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Municipal Liability for Motor Vehicle Accidents

05 Dec Municipal Liability for Motor Vehicle Accidents

Published in Canadian Defence Lawyers: Hearsay, December 2013

Daniel Dooley, Erin Durant, Andrew Emery

Whenever a motor vehicle accident occurs because of, or is blamed on, slippery conditions, the issue of road authority liability arises. If the plaintiff does not sue the road authority, defence counsel will need to consider the merits of a third party claim against a road authority for failing to properly maintain the roadway. The plaintiff’s contributory negligence will also be in issue. Major and secondary highways are exceptions, but the relevant road authority is often the municipality in which the accident occurred.

The municipality’s statutory duty is similar to that of other road authorities and is found in section 44 of the Municipal Act: to “keep a roadway in a reasonable state of repair so that the users of the roadway, . exercising ordinary care, may travel upon it safely.” As to what is a “reasonable state of repair,” defence counsel should consult the Ontario Traffic Manual and, when the damages appear to warrant the expense, engineering experts.

Be aware, as well, of the ten-day notice period described later in this article.

Section 44 of the Municipal Act: The Statutory Duties

Under section 44 of the Municipal Act:

(1) The municipality that has jurisdiction over a highway or bridge shall keep it in a state of repair that is reasonable in the circumstances, including the character and location of the highway or bridge, and

(2) A municipality that defaults in complying with subsection (1) is, subject to the Negligence Act, liable for all damages any person sustains because of the default.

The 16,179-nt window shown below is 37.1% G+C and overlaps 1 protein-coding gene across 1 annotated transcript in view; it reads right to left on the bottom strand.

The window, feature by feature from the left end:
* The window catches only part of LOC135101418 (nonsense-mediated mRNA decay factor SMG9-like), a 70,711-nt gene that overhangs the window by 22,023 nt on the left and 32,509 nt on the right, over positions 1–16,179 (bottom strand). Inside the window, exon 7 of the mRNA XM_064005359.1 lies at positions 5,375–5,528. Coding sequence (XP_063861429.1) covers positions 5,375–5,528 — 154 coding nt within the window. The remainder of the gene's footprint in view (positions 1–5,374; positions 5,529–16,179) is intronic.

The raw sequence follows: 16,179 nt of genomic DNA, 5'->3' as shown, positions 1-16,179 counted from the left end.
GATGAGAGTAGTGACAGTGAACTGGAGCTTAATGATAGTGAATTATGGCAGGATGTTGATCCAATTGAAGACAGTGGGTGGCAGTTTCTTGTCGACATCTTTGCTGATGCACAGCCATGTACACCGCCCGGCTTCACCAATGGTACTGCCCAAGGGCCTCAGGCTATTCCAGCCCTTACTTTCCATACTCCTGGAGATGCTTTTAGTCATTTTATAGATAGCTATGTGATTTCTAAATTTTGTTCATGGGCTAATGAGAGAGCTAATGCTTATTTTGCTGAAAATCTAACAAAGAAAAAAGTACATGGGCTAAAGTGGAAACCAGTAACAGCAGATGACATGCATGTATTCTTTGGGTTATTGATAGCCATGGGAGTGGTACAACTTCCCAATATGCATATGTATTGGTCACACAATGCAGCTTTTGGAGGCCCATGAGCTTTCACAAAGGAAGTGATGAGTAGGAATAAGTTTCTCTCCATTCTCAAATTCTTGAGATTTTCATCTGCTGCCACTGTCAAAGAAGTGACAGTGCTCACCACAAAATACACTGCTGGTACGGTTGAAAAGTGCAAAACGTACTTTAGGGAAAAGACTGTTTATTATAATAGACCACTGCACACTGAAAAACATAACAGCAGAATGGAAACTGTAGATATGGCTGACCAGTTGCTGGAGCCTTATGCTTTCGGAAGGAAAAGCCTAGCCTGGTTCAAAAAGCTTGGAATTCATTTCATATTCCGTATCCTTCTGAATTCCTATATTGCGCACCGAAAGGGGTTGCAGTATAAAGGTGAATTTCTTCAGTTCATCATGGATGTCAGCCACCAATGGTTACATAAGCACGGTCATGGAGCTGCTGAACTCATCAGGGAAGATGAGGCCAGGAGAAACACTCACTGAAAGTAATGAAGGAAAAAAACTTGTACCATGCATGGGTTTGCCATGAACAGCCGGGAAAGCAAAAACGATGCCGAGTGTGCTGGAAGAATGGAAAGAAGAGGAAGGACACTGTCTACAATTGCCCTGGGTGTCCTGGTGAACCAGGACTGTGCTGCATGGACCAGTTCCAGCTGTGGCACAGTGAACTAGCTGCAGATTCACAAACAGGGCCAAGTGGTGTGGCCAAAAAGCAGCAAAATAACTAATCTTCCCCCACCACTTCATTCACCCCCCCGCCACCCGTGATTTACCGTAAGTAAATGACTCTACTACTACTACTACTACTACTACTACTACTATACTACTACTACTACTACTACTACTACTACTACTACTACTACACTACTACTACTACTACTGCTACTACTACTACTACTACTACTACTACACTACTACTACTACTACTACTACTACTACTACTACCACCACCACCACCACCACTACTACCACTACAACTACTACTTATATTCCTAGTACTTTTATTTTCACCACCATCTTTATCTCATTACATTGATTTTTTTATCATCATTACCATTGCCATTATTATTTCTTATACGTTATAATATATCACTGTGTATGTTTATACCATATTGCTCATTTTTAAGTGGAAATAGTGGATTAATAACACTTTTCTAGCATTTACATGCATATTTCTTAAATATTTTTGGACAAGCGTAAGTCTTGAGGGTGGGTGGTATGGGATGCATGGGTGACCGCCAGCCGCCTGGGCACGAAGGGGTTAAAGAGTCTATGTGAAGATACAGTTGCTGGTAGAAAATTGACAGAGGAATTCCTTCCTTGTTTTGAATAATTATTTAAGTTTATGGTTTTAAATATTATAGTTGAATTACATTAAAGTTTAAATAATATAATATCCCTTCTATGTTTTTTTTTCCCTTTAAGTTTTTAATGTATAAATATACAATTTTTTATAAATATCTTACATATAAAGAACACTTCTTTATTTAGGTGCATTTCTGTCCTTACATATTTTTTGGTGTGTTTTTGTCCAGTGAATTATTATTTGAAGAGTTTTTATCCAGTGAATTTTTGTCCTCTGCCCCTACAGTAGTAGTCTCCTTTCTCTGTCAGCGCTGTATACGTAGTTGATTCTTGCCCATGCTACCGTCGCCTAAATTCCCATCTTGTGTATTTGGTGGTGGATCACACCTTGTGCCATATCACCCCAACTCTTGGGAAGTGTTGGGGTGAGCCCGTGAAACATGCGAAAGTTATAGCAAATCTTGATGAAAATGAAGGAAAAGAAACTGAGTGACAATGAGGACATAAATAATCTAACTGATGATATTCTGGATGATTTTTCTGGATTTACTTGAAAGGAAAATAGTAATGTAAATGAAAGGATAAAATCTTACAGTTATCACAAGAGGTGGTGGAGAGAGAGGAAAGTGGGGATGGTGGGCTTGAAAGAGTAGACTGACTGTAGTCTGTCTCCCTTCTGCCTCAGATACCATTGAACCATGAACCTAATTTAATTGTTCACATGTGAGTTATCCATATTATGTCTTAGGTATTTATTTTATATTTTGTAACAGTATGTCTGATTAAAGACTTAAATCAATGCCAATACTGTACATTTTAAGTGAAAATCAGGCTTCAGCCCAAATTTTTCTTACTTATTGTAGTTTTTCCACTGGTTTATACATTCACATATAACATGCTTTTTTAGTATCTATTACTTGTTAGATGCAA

The Ordinary Driver

A municipality has a duty to “keep a roadway in a reasonable state of repair so that the users of the roadway, exercising ordinary care, may travel upon it safely is owed to the ordinary, rather

than the negligent, driver.”[1] An ordinary driver is one with average driving ability:

“not simply the perfect, the prescient, or the especially perceptive driver, or one with exceptionally fast reflexes, but the ordinary driver who is of average intelligence, pays attention, uses caution when conditions warrant, but is human and sometimes makes mistakes.”[2]

An ordinary driver is expected to adjust her or his driving to the nature of the roadway and the prevalent driving conditions.[3] Failure to do so is likely to be contributory fault. But an ordinary driver may sometimes fail to follow road signs without having been negligent, for example when special or increased warnings were required.[4]

Reasonable State of Repair

Whether or not a road is in a reasonable state of repair is not limited to its surface. Lack of signage, inadequate road markings, narrow roads, steep hills, dangerous intersections, road curvature, poor sightlines or other hazards that ought to have been foreseen as potentially taking a motorist by surprise may constitute an unreasonable state of repair.

However, the conditions and nature of the roadway must be assessed. A rural non-paved road with low traffic volume will not be held to the same “reasonable state of repair” as a paved road in a densely populated area.[5] Precautions will be different between a much-travelled main city street and a less-travelled, smaller, side street.[6]

The party asserting breach of the municipality’s statutory duty bears the onus of proving on a balance of probabilities that there was a condition of non-repair and that the non-repair caused the loss.[7]

Examples of Non-Repair

In Fordham v. Dutton–Dunwich (Municipality),[8] the plaintiff failed to notice an upcoming “offset intersection”. An off-set intersection is one where opposing approaches do not line up with one another meaning the road appears to shift to the left or right.[9] According to the plaintiff’s experts, an “offset intersection” occurs as a result of a gravel road having “meandered” to the left or right over time.[10] The plaintiff failed to navigate the intersection, crashed, and was injured.